Australian politics was about to enter one of its most exciting phases: the end of a long period of Coalition government and the arrival of the age of Whitlam. In June 1974, aged 26, Kelly became the paper's political correspondent after a turbulent period that had seen the departures of Alan Ramsey and John Edwards.

The dismissal of the Whitlam Government in November 1975 would be the biggest story of Kelly’s career – and trigger a dismissal of his own. "I can remember before I sat down at 6pm on the evening of the 11th of November to write the splash for the next day. I went out on the verandah for about a minute or two just to think about things and I thought, ‘This is going to be the biggest story I ever write’,” he recalls.

Soon after, Kelly was removed as political correspondent because the paper was no longer prepared to publish his strong criticism of the actions of Governor-General Sir John Kerr in toppling Whitlam.  He took extended leave to write his first book, The Unmaking of Gough, at the ripe old age of 28. Returning to work in mid-1976, Kelly was told the only position for him on The Australian was a non-political job in the Sydney office. He resigned without having another job to go to.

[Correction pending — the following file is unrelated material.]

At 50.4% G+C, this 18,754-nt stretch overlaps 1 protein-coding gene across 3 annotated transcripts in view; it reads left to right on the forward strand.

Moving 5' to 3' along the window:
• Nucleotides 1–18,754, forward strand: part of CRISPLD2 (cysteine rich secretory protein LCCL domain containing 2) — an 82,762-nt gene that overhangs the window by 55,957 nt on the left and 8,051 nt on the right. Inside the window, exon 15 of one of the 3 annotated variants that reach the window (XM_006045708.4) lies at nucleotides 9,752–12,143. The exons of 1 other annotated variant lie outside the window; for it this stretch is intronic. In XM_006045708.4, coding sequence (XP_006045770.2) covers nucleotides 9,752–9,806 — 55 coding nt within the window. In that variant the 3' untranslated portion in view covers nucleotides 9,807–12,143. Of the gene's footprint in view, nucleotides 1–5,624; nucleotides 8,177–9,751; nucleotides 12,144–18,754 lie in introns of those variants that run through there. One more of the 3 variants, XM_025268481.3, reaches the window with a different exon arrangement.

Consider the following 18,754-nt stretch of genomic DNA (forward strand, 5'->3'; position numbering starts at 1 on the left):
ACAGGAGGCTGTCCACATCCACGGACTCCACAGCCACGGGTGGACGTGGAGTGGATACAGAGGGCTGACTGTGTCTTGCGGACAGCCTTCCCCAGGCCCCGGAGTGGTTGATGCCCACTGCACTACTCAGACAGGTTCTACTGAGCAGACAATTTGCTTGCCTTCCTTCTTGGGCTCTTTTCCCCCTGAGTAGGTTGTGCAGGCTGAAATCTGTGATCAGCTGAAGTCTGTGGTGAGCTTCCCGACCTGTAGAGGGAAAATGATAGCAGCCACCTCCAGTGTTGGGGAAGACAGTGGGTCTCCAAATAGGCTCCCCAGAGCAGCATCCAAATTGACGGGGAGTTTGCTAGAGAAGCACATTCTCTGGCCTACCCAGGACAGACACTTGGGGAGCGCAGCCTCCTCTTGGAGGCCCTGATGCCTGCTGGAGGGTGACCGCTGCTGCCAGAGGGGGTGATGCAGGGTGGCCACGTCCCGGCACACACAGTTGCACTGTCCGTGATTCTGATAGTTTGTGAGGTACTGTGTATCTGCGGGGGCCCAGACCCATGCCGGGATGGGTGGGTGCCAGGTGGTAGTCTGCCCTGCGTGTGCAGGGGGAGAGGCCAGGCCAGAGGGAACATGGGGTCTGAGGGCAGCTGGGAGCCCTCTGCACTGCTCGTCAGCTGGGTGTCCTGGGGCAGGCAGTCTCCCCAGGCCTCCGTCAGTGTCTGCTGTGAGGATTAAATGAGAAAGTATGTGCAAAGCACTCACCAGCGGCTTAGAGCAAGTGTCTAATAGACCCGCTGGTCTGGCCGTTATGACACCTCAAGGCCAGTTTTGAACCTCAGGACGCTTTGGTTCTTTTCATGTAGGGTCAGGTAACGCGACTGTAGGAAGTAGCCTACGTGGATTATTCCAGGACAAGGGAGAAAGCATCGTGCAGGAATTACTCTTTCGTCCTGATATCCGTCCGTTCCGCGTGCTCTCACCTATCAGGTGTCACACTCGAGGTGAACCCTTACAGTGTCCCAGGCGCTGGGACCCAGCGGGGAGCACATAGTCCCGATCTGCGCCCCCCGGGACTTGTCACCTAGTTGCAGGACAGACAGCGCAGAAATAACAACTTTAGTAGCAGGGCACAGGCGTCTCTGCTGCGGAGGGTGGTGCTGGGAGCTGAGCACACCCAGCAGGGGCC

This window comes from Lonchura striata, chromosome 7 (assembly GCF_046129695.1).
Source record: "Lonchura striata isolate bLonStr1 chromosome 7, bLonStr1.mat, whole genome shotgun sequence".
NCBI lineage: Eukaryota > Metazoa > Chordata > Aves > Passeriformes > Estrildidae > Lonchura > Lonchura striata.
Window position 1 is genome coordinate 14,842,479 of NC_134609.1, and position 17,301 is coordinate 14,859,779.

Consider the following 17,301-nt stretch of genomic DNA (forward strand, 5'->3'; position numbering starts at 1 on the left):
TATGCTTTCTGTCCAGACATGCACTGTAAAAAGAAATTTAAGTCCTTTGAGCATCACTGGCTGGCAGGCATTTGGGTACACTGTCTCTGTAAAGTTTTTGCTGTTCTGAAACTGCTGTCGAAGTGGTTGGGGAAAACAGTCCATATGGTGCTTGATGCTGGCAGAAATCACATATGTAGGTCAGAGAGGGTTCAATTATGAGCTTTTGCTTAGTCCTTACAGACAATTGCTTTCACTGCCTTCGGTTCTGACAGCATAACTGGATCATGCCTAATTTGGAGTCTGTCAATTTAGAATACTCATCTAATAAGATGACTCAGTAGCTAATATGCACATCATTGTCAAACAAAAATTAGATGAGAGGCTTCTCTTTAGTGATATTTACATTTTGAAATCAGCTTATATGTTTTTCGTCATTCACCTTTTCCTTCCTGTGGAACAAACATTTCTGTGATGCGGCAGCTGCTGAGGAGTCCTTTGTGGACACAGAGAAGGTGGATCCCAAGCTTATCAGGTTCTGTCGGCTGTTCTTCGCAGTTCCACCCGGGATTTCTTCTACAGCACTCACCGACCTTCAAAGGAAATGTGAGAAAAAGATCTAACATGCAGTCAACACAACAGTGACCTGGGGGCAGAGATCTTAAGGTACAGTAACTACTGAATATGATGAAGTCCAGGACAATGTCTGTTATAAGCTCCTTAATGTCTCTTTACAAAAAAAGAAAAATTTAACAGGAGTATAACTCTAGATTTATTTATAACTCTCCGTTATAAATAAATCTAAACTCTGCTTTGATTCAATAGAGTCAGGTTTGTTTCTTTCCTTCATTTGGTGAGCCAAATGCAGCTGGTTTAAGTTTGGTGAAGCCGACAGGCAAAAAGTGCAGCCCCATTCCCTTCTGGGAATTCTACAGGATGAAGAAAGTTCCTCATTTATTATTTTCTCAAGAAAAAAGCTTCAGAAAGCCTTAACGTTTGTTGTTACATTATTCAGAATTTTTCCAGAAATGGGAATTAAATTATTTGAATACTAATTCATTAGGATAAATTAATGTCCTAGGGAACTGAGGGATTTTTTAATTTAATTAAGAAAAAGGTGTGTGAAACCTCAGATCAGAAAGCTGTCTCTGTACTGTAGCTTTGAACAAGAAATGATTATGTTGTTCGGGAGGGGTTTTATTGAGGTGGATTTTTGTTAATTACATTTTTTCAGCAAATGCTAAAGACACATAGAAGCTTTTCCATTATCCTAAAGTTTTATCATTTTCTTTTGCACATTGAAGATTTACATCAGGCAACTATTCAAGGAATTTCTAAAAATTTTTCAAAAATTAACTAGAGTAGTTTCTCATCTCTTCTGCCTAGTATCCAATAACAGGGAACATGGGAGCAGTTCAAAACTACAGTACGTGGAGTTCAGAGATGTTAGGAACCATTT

Max Suich, then editor of The National Times, promptly hired Kelly as political correspondent. He found the pace on a weekly paper challengingly slow and in late 1978 moved to Sydney as the paper's deputy editor under new editor Evan Whitton.

Kelly returned to Canberra as political correspondent for the National Times in late 1979 and in early 1981 became political correspondent and bureau chief for The Sydney Morning Herald. "This was the Fairfax golden age. With James Fairfax as chairman, Suich as chief editorial officer, Vic Carroll as editor-in-chief and Chris Anderson as editor," Kelly says.

At the time, the SMH’s Canberra chief was "the most powerful political correspondent job in Australia”. Kelly took time off after the 1983 election to write The Hawke Ascendancy and then went to Sydney as National Editor of The Herald in 1984.